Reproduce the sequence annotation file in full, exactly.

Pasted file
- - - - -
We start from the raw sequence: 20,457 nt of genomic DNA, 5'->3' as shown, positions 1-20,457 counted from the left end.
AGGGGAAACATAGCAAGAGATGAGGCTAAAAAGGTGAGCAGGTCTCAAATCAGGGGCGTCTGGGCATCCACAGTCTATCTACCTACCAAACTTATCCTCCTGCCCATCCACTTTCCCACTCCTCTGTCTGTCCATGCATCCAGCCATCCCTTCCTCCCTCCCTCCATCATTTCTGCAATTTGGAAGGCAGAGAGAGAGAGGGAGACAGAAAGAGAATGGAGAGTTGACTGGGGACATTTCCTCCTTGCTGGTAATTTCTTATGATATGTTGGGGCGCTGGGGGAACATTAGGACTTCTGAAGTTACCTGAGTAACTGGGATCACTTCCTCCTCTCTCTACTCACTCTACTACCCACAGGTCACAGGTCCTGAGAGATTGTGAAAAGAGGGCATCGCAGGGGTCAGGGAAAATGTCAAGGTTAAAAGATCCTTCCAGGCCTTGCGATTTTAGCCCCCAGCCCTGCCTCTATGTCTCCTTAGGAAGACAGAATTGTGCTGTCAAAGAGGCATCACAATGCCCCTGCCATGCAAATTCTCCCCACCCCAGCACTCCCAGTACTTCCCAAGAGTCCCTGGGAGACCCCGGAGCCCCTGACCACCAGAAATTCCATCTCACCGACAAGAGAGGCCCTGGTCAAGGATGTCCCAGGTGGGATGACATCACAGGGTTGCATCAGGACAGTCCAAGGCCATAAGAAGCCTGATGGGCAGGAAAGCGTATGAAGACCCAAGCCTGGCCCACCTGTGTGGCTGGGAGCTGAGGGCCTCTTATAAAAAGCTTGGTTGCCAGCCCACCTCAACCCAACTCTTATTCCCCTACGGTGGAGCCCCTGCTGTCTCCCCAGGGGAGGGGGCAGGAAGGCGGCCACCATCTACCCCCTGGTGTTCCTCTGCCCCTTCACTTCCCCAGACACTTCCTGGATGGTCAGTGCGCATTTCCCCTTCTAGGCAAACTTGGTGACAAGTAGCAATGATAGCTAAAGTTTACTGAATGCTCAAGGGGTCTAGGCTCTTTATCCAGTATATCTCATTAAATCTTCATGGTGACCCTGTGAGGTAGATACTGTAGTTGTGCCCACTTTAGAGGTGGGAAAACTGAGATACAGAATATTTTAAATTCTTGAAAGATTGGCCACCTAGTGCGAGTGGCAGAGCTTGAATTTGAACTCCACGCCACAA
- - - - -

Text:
We start from the raw sequence: 20,457 nt of genomic DNA, 5'->3' as shown, positions 1-20,457 counted from the left end.
AGGGGAAACATAGCAAGAGATGAGGCTAAAAAGGTGAGCAGGTCTCAAATCAGGGGCGTCTGGGCATCCACAGTCTATCTACCTACCAAACTTATCCTCCTGCCCATCCACTTTCCCACTCCTCTGTCTGTCCATGCATCCAGCCATCCCTTCCTCCCTCCCTCCATCATTTCTGCAATTTGGAAGGCAGAGAGAGAGAGGGAGACAGAAAGAGAATGGAGAGTTGACTGGGGACATTTCCTCCTTGCTGGTAATTTCTTATGATATGTTGGGGCGCTGGGGGAACATTAGGACTTCTGAAGTTACCTGAGTAACTGGGATCACTTCCTCCTCTCTCTACTCACTCTACTACCCACAGGTCACAGGTCCTGAGAGATTGTGAAAAGAGGGCATCGCAGGGGTCAGGGAAAATGTCAAGGTTAAAAGATCCTTCCAGGCCTTGCGATTTTAGCCCCCAGCCCTGCCTCTATGTCTCCTTAGGAAGACAGAATTGTGCTGTCAAAGAGGCATCACAATGCCCCTGCCATGCAAATTCTCCCCACCCCAGCACTCCCAGTACTTCCCAAGAGTCCCTGGGAGACCCCGGAGCCCCTGACCACCAGAAATTCCATCTCACCGACAAGAGAGGCCCTGGTCAAGGATGTCCCAGGTGGGATGACATCACAGGGTTGCATCAGGACAGTCCAAGGCCATAAGAAGCCTGATGGGCAGGAAAGCGTATGAAGACCCAAGCCTGGCCCACCTGTGTGGCTGGGAGCTGAGGGCCTCTTATAAAAAGCTTGGTTGCCAGCCCACCTCAACCCAACTCTTATTCCCCTACGGTGGAGCCCCTGCTGTCTCCCCAGGGGAGGGGGCAGGAAGGCGGCCACCATCTACCCCCTGGTGTTCCTCTGCCCCTTCACTTCCCCAGACACTTCCTGGATGGTCAGTGCGCATTTCCCCTTCTAGGCAAACTTGGTGACAAGTAGCAATGATAGCTAAAGTTTACTGAATGCTCAAGGGGTCTAGGCTCTTTATCCAGTATATCTCATTAAATCTTCATGGTGACCCTGTGAGGTAGATACTGTAGTTGTGCCCACTTTAGAGGTGGGAAAACTGAGATACAGAATATTTTAAATTCTTGAAAGATTGGCCACCTAGTGCGAGTGGCAGAGCTTGAATTTGAACTCCACGCCACAA